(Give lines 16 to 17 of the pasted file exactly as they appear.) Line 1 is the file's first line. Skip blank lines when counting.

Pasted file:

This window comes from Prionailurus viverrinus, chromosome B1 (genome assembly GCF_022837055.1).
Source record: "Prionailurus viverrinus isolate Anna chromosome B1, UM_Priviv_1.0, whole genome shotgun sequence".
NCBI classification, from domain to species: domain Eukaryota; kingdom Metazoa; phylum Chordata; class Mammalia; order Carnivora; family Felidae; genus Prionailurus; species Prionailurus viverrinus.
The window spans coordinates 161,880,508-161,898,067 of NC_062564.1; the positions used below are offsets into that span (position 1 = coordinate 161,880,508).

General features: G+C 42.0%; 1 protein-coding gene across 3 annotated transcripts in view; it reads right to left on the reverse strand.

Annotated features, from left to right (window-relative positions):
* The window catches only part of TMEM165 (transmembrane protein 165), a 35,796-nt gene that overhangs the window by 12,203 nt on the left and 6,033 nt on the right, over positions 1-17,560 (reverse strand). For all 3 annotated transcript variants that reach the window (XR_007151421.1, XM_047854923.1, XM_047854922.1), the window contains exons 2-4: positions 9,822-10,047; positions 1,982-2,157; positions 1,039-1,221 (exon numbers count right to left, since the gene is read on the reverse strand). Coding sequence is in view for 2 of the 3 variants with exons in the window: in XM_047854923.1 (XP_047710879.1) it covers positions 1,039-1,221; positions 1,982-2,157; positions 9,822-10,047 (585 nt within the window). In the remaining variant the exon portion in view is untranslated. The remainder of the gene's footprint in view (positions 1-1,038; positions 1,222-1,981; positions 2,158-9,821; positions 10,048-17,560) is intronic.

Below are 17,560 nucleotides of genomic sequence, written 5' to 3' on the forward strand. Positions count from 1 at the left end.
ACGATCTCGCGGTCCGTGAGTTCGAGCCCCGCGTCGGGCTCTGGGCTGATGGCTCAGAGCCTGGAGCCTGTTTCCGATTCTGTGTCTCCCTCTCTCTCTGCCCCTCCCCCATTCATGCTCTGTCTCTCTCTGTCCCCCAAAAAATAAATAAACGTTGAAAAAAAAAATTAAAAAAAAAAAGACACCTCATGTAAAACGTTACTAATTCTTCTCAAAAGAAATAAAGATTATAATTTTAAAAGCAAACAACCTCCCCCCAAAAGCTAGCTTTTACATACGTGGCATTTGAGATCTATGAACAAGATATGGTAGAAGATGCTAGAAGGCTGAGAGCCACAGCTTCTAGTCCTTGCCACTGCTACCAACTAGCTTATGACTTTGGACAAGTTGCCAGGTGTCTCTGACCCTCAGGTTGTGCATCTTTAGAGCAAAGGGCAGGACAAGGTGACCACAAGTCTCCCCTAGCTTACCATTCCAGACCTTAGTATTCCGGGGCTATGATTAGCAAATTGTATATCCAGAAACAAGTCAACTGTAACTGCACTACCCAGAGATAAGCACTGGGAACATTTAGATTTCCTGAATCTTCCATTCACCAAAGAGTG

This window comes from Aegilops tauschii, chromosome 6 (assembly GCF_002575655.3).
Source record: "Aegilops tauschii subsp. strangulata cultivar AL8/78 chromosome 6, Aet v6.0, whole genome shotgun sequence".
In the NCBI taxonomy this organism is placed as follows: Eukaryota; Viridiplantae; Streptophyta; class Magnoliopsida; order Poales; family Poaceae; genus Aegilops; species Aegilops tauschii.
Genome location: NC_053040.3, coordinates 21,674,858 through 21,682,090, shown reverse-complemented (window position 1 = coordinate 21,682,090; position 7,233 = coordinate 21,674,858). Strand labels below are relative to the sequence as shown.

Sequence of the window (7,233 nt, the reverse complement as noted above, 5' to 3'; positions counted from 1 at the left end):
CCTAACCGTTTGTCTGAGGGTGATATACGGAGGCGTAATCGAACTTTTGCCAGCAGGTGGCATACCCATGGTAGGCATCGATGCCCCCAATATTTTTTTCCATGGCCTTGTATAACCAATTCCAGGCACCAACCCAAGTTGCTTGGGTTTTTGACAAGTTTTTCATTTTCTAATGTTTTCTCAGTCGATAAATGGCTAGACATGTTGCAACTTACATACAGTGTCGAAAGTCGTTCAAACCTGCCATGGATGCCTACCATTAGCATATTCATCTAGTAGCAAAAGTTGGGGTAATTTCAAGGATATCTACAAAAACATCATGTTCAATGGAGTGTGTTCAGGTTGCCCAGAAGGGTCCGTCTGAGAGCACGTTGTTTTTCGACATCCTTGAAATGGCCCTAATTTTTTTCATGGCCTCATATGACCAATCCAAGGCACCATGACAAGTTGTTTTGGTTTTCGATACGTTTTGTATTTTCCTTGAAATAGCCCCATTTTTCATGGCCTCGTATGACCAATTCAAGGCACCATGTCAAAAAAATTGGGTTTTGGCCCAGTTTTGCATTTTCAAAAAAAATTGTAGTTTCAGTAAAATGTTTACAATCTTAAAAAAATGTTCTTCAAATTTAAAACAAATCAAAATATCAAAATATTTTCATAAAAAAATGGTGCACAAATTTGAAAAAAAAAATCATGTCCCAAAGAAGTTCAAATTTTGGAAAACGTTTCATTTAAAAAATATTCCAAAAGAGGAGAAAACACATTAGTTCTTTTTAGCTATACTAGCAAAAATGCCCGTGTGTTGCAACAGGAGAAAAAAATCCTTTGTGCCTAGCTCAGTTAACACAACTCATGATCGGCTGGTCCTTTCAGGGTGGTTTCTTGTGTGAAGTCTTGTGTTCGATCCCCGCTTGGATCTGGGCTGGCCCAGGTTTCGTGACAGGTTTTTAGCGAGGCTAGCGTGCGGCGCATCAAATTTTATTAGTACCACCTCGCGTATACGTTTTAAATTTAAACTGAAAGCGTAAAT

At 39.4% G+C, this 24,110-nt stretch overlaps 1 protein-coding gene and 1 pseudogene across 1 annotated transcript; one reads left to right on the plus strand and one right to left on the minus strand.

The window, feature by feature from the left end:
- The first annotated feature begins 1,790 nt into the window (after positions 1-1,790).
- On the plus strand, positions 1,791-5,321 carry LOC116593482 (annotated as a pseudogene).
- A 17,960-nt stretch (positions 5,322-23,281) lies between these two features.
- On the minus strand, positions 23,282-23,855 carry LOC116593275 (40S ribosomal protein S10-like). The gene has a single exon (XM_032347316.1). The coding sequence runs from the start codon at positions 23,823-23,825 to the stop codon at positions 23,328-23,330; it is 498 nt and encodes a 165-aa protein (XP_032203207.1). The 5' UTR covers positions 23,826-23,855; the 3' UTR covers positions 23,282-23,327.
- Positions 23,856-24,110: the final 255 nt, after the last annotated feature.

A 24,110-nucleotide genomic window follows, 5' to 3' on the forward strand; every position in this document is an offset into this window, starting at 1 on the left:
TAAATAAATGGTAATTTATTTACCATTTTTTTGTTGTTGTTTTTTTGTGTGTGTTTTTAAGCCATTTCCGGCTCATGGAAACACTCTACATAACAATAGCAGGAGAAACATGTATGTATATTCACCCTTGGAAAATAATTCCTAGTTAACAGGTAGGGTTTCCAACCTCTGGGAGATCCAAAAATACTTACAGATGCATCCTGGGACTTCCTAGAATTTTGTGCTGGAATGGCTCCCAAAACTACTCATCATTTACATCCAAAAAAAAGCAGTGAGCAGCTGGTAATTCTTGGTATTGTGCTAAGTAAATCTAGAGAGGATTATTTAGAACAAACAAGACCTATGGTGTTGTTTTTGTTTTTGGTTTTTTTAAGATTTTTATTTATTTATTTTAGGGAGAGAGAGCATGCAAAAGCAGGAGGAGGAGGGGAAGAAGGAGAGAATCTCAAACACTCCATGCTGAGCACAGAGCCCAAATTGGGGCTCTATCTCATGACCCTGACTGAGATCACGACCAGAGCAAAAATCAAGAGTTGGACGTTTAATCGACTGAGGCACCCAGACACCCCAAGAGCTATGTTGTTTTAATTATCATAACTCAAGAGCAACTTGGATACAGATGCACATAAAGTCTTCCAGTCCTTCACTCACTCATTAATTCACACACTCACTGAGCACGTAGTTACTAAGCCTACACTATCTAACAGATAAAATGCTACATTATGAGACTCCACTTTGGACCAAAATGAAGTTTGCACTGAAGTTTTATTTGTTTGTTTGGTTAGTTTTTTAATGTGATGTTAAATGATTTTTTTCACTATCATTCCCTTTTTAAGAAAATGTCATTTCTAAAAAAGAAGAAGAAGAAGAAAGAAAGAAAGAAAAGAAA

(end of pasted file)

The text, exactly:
At 39.4% G+C, this 24,110-nt stretch overlaps 1 protein-coding gene and 1 pseudogene across 1 annotated transcript; one reads left to right on the plus strand and one right to left on the minus strand.

The window, feature by feature from the left end: